Introduction: Health departments are stewards of federal, state and/or city funds to design, target and implement HIV prevention and treatment interventions. Health department HIV program staff typically conduct disease control activities such as HIV screening and contact tracing, but fund external partners such as primary care providers, clinics and community-based organizations to implement a variety of HIV prevention and care interventions. Collaborations between these external partners and the health department HIV program are on-going and create a mutual understanding of their roles in, and contributions towards, impacting the local HIV epidemic, while health department collaborations with academic institutions tend to be more sporadic, are often limited in scope, and unidirectional in purpose. Developing a strong, on-going academic/public health partnership has the potential to enhance HIV prevention efforts to reduce HIV transmission.
Methods: We will describe the Northwestern NIDA-funded Center for Prevention Implementation Methodology (Ce-PIM) and the NIH-funded Third Coast Center for AIDS Research experience in working with the Chicago and Illinois Departments of Public Health and community partners to identify ways in which research can help inform, design, and/or support prevention and treatment interventions to reduce new HIV infections. We will describe resources devoted to build this partnership and provide examples of the process to: 1) develop an understanding of respective areas of expertise, priorities, motivations, timeframes, and constraints; 2) increase researcher’s understanding of the local epidemic and contextual factors associated with HIV transmission and access to care; 3) increase researcher’s understanding of standard public health practice; 4) increase health department and community partner’s understanding of the differences as well as complementarity between research and implementation questions and methods; 5) describe the resources that each brings to the partnership, and 6) identify indicators of success as a result of the partnership.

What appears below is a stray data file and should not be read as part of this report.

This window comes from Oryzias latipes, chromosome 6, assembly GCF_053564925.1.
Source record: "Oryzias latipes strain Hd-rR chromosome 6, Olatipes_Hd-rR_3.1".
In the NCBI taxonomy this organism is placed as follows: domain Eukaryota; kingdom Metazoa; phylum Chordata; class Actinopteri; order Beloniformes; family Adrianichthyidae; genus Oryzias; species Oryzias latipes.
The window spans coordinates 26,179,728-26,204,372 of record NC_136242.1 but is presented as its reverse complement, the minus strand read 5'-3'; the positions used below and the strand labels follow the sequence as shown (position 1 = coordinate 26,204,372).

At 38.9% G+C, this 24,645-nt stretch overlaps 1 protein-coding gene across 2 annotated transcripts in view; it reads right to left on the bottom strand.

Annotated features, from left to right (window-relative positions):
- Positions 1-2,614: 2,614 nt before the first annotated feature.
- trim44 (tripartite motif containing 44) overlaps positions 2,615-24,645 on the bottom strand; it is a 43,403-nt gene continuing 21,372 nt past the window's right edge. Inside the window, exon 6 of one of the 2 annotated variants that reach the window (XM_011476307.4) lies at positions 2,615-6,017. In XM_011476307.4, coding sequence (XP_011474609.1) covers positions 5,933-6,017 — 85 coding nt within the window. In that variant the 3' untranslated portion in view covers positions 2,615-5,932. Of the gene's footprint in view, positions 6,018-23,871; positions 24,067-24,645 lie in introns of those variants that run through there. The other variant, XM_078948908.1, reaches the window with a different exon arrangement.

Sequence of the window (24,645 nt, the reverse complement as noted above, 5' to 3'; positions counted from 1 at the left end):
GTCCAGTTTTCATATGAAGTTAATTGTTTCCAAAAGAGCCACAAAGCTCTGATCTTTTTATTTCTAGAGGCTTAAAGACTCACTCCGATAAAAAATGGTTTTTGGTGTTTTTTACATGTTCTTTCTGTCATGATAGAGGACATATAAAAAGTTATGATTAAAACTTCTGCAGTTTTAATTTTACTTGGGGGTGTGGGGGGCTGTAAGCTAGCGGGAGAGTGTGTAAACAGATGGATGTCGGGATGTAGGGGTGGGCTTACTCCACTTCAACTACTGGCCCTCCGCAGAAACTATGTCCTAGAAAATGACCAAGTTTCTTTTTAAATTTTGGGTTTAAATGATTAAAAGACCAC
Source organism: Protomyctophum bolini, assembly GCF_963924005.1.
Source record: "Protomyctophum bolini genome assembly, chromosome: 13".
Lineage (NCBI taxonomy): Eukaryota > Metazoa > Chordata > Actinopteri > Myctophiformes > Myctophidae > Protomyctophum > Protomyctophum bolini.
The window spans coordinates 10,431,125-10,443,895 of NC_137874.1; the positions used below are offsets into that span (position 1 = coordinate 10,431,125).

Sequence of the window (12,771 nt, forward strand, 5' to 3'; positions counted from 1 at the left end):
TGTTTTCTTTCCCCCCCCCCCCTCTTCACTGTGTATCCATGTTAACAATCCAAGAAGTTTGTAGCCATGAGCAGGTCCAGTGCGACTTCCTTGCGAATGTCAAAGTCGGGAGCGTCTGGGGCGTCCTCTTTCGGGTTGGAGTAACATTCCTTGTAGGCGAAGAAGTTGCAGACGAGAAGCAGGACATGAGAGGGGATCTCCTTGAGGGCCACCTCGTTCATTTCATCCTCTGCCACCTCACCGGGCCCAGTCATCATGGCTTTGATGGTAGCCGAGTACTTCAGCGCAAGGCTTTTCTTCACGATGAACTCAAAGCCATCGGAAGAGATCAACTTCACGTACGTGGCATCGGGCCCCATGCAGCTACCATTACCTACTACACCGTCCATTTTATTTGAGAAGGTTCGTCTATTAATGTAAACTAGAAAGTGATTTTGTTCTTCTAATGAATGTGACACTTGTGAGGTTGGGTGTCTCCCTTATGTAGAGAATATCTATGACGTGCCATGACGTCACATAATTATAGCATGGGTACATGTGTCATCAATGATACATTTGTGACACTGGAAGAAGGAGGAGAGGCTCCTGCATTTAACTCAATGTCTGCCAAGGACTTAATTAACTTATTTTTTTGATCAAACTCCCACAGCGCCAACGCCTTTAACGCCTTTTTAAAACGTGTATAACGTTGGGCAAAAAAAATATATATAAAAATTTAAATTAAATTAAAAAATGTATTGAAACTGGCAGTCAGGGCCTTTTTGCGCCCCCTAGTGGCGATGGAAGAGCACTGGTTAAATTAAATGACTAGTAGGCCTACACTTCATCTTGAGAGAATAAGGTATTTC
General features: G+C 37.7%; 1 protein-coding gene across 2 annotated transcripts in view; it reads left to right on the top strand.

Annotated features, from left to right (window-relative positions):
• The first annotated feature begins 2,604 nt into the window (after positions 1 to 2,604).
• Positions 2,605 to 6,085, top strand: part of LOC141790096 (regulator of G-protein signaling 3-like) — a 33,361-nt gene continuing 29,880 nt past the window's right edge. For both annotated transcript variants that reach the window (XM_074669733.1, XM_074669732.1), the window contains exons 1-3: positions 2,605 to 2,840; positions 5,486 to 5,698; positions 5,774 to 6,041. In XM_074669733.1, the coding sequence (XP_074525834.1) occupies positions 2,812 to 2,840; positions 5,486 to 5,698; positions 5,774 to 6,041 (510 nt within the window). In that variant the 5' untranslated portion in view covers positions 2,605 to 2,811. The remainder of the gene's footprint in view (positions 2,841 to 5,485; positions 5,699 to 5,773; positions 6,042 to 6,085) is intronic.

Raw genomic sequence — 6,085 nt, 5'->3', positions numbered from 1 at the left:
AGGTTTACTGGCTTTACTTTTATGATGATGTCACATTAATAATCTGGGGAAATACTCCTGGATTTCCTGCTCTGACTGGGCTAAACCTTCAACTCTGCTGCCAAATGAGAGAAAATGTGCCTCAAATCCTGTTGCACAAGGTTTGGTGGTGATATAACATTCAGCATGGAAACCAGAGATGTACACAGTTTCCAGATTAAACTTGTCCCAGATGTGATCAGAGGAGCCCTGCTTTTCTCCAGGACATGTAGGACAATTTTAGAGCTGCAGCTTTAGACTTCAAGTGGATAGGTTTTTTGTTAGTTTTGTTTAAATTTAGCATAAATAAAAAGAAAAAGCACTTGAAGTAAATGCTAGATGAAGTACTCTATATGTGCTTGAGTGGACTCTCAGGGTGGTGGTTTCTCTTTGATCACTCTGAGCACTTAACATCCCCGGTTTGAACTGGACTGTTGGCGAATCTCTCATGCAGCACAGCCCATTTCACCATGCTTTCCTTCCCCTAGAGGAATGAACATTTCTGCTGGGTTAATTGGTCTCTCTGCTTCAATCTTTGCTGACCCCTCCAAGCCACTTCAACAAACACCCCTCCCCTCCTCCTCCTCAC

Discussion: The overall goal of this academic/public health partnership is to conduct research that will catalyze innovative approaches in HIV prevention tailored to address state and local HIV epidemiological trends to increase population-based impact. In order to develop and maintain a successful partnership, it is important to create a shared vision and agenda that meets their respective priorities and goals.